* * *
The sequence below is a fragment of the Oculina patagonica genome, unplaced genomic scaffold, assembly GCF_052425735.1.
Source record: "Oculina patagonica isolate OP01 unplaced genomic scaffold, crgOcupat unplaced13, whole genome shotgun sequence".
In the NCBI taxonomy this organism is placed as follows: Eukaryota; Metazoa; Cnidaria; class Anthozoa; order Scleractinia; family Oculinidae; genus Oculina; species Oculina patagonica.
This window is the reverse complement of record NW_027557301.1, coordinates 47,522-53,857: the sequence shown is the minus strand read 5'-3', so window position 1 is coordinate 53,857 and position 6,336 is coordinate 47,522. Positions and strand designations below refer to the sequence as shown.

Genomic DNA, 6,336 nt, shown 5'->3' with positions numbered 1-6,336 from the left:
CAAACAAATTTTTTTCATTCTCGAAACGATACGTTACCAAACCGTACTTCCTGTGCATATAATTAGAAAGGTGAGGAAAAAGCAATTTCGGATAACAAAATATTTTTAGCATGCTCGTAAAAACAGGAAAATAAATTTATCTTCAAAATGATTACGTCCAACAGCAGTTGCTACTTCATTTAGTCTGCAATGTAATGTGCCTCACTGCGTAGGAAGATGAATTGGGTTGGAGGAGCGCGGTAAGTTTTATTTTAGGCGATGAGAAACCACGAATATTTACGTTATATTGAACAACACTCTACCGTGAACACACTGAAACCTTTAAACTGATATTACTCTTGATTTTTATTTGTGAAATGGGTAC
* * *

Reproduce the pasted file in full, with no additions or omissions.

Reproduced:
The sequence below is a fragment of the Oculina patagonica genome, unplaced genomic scaffold, assembly GCF_052425735.1.
Source record: "Oculina patagonica isolate OP01 unplaced genomic scaffold, crgOcupat unplaced13, whole genome shotgun sequence".
In the NCBI taxonomy this organism is placed as follows: Eukaryota; Metazoa; Cnidaria; class Anthozoa; order Scleractinia; family Oculinidae; genus Oculina; species Oculina patagonica.
This window is the reverse complement of record NW_027557301.1, coordinates 47,522-53,857: the sequence shown is the minus strand read 5'-3', so window position 1 is coordinate 53,857 and position 6,336 is coordinate 47,522. Positions and strand designations below refer to the sequence as shown.

Genomic DNA, 6,336 nt, shown 5'->3' with positions numbered 1-6,336 from the left:
CAAACAAATTTTTTTCATTCTCGAAACGATACGTTACCAAACCGTACTTCCTGTGCATATAATTAGAAAGGTGAGGAAAAAGCAATTTCGGATAACAAAATATTTTTAGCATGCTCGTAAAAACAGGAAAATAAATTTATCTTCAAAATGATTACGTCCAACAGCAGTTGCTACTTCATTTAGTCTGCAATGTAATGTGCCTCACTGCGTAGGAAGATGAATTGGGTTGGAGGAGCGCGGTAAGTTTTATTTTAGGCGATGAGAAACCACGAATATTTACGTTATATTGAACAACACTCTACCGTGAACACACTGAAACCTTTAAACTGATATTACTCTTGATTTTTATTTGTGAAATGGGTAC